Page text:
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  1. Holluba's Avatar
    Member Since
    Jan 2011
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    96
    Aug 5, 2011, 4:16 AM - Working with Sintra #1

    Since joining this forum, I've read a variety of threads in which people have used Sintra for their prop, model or costume projects. I've never used this material before and only heard about it when I joined, so what I'm asking for here is some information from those of you who have used it please.

    First of all, is it available in the UK? I've searched for it online, but I only ever seem to find US suppliers. I must be doing something wrong here or is this product called something else in the UK?

    What is it like to work with? I'm gathering that you can cut it with a craft knife or a saw, but can you use other tools with it for shaping? Speaking of shaping the stuff, it seems that you can heat it up to make it more pliable.

    Other tidbits are, what does this product look like? By this I mean, does it have a porous surface or is it smooth like ABS and Styrene, how well does it take to being sanded and what are the best glues to use on it?

    Any hints and tips would be really appreciated and hopefully I haven't asked too many questions, but then that's the point of a forum like this; if you want to learn about a particular subject that you know nothing about, do a search or ask. I've done the search, but nothing that helpful has come to light yet.

    Thanks.

    Holuba
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  3. RPF Premium Member jaybible's Avatar
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    Perth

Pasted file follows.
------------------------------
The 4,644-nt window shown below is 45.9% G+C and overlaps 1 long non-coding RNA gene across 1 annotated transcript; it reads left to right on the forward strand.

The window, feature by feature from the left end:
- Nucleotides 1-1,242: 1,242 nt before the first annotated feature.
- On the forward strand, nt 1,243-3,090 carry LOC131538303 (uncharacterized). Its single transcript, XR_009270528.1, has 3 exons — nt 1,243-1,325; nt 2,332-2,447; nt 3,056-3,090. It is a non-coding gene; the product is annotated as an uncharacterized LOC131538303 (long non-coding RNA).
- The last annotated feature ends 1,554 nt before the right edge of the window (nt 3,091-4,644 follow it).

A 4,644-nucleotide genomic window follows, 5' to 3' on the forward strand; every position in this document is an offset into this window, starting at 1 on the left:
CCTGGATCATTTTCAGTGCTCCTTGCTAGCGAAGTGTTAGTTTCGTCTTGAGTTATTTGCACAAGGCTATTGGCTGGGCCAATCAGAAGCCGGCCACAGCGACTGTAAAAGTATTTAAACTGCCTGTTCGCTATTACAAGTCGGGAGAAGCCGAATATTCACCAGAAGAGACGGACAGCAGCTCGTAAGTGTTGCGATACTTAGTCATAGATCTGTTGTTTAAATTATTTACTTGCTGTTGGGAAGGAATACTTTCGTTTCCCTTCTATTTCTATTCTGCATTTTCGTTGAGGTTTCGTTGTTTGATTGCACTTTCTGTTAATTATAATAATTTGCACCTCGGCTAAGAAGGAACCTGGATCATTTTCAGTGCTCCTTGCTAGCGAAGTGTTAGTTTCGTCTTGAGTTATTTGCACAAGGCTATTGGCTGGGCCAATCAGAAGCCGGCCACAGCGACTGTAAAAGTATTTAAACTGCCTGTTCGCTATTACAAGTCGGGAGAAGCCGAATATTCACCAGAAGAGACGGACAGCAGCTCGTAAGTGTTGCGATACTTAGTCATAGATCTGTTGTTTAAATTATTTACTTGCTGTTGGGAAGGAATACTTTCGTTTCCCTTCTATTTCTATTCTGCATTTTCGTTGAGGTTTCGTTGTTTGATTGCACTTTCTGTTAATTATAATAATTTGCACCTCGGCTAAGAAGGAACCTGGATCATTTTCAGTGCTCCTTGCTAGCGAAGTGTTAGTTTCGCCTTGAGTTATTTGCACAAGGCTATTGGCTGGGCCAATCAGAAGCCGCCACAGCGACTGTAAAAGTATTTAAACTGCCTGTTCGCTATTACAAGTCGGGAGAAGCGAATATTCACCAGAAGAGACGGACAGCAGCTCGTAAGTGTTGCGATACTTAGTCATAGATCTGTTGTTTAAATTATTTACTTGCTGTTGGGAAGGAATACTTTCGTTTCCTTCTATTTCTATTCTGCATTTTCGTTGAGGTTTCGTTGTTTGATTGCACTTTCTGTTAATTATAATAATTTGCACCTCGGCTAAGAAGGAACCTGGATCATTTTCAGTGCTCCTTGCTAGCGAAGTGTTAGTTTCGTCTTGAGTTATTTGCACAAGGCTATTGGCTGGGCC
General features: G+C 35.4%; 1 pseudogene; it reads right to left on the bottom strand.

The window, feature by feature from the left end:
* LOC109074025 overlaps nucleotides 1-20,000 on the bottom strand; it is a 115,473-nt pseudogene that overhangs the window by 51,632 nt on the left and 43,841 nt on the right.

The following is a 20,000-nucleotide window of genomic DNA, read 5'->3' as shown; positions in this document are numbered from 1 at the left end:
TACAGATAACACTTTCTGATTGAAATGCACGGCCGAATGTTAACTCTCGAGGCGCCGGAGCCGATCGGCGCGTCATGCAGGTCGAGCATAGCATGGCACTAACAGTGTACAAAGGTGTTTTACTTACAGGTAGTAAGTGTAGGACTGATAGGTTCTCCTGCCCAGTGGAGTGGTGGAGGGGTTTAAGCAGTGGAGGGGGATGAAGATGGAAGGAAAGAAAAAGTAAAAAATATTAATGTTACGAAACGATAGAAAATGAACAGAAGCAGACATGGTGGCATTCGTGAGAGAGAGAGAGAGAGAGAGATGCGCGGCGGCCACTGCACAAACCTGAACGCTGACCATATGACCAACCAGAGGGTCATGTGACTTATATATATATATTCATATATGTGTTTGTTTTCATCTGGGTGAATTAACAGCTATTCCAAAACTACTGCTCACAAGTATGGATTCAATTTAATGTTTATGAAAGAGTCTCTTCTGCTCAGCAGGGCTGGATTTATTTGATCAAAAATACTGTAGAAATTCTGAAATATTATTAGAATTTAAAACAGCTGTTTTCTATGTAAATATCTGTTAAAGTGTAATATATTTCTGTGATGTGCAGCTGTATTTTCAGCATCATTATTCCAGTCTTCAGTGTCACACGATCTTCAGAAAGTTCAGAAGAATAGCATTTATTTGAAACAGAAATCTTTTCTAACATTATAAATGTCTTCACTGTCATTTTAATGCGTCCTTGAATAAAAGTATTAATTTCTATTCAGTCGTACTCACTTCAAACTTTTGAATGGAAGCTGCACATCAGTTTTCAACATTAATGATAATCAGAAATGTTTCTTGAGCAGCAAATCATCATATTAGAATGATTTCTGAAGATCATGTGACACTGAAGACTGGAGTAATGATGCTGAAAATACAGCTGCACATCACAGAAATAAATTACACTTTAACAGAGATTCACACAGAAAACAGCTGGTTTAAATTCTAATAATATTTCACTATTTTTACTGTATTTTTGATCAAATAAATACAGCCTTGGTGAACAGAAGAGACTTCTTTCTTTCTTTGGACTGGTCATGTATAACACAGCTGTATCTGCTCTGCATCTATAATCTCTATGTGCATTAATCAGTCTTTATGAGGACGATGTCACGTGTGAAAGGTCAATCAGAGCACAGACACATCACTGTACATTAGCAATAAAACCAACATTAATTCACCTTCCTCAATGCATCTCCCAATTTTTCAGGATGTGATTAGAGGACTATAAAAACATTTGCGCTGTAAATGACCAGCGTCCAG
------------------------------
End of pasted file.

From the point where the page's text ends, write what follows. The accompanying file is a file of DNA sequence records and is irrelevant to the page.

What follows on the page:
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    Aug 5, 2011, 4:41 AM - Re: Working with Sintra #2

    In the uk you can pick up foamex, its pretty much the same thing. Sintra is a foam PVC and is really easy to work with. Its much more pliable and lighter than styrene. You can pick it up in packs. If anyone can correct me on this please do

    A full description is here:
    http://www.tri-dee.com/Sintra%20shee...nformation.htm

    It explains it better than i could:P
  4. Holluba's Avatar
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    Jan 2011
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    Aug 5, 2011, 5:30 AM - Re: Working with Sintra #3

    Ah, that's a little awkward. I didn't realise that it was Foamex!

    Thanks for the link, it was pretty explanitory. I'm still interested to hear about people's experiences with either brands as it's always nice to see what people have to say a particular product, especially if it's one that I've not used before.

    Holluba
  5. Al May's Avatar
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    PLYMOUTH, ENGLAND
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    Aug 5, 2011, 10:20 AM - Re: Working with Sintra #4

  6. RPF Premium Member
    Risu's Avatar
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    Long Beach, CA
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    Aug 5, 2011, 10:37 AM - Re: Working with Sintra #5

    And here I thought sintra was almost the same as styrene, that looks more like foam core board.
  7. Phelyx's Avatar
    Member Since
    Jun 2010
    From
    Los Angeles, CA
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    Aug 5, 2011, 10:41 AM - Re: Working with Sintra #6

    Apparently despite a lovely singing voice, he was really difficult to work with and often flew into rages when he couldn't do things HIS way. And because of his mob connections even his best friends Dean and Sammy were terrified of him... oh wait... nevermind...

    I've used Sintra a lot - easy to work with, but in my experience it's difficult to finish really smooth. It's got a smooth or slightly textured "skin" on the outside surface, but the cut edges can be somewhat rough and slightly "foamy." And in my experience it doesn't take very well to sanding. It can get a bit rough once you get past the surface. Depending on what kind of surface you're trying to create, it might work. I don't use it for small items, but it can be great for certain larger, less detailed things. You can bend it with heat. Glues up with regular styrene cyano glues. Takes paint nicely. Fairly durable on set in rough situations.